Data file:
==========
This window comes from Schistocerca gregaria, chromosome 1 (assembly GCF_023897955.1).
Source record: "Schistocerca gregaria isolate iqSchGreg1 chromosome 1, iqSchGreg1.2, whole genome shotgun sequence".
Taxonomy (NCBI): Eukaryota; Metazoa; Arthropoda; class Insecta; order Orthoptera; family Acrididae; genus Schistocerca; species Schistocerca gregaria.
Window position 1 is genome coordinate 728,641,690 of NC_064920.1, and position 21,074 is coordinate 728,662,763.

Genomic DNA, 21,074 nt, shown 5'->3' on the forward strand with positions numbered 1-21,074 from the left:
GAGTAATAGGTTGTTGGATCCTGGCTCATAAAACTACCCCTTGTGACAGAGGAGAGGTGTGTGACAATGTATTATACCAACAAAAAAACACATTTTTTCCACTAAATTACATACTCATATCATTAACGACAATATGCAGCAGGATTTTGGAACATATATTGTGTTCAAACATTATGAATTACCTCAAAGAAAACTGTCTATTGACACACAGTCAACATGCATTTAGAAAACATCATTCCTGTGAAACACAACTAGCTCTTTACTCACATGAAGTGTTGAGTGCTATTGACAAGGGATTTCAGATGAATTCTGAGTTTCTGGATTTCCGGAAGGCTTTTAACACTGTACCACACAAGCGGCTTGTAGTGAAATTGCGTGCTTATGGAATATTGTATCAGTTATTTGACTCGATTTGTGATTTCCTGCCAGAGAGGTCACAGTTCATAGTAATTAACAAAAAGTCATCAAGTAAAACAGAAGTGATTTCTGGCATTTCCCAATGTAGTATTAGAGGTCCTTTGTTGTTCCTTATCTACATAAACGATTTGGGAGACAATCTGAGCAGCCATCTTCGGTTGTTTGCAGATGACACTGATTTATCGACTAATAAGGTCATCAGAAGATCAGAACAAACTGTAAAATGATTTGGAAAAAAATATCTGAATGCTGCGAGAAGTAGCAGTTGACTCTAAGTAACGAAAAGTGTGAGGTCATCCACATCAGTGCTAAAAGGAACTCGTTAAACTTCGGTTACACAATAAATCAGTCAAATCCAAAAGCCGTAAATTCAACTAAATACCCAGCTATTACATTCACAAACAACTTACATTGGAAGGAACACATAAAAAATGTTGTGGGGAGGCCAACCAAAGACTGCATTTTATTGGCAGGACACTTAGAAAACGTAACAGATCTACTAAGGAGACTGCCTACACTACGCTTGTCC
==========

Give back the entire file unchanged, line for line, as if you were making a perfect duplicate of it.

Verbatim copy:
This window comes from Schistocerca gregaria, chromosome 1 (assembly GCF_023897955.1).
Source record: "Schistocerca gregaria isolate iqSchGreg1 chromosome 1, iqSchGreg1.2, whole genome shotgun sequence".
Taxonomy (NCBI): Eukaryota; Metazoa; Arthropoda; class Insecta; order Orthoptera; family Acrididae; genus Schistocerca; species Schistocerca gregaria.
Window position 1 is genome coordinate 728,641,690 of NC_064920.1, and position 21,074 is coordinate 728,662,763.

Genomic DNA, 21,074 nt, shown 5'->3' on the forward strand with positions numbered 1-21,074 from the left:
GAGTAATAGGTTGTTGGATCCTGGCTCATAAAACTACCCCTTGTGACAGAGGAGAGGTGTGTGACAATGTATTATACCAACAAAAAAACACATTTTTTCCACTAAATTACATACTCATATCATTAACGACAATATGCAGCAGGATTTTGGAACATATATTGTGTTCAAACATTATGAATTACCTCAAAGAAAACTGTCTATTGACACACAGTCAACATGCATTTAGAAAACATCATTCCTGTGAAACACAACTAGCTCTTTACTCACATGAAGTGTTGAGTGCTATTGACAAGGGATTTCAGATGAATTCTGAGTTTCTGGATTTCCGGAAGGCTTTTAACACTGTACCACACAAGCGGCTTGTAGTGAAATTGCGTGCTTATGGAATATTGTATCAGTTATTTGACTCGATTTGTGATTTCCTGCCAGAGAGGTCACAGTTCATAGTAATTAACAAAAAGTCATCAAGTAAAACAGAAGTGATTTCTGGCATTTCCCAATGTAGTATTAGAGGTCCTTTGTTGTTCCTTATCTACATAAACGATTTGGGAGACAATCTGAGCAGCCATCTTCGGTTGTTTGCAGATGACACTGATTTATCGACTAATAAGGTCATCAGAAGATCAGAACAAACTGTAAAATGATTTGGAAAAAAATATCTGAATGCTGCGAGAAGTAGCAGTTGACTCTAAGTAACGAAAAGTGTGAGGTCATCCACATCAGTGCTAAAAGGAACTCGTTAAACTTCGGTTACACAATAAATCAGTCAAATCCAAAAGCCGTAAATTCAACTAAATACCCAGCTATTACATTCACAAACAACTTACATTGGAAGGAACACATAAAAAATGTTGTGGGGAGGCCAACCAAAGACTGCATTTTATTGGCAGGACACTTAGAAAACGTAACAGATCTACTAAGGAGACTGCCTACACTACGCTTGTCC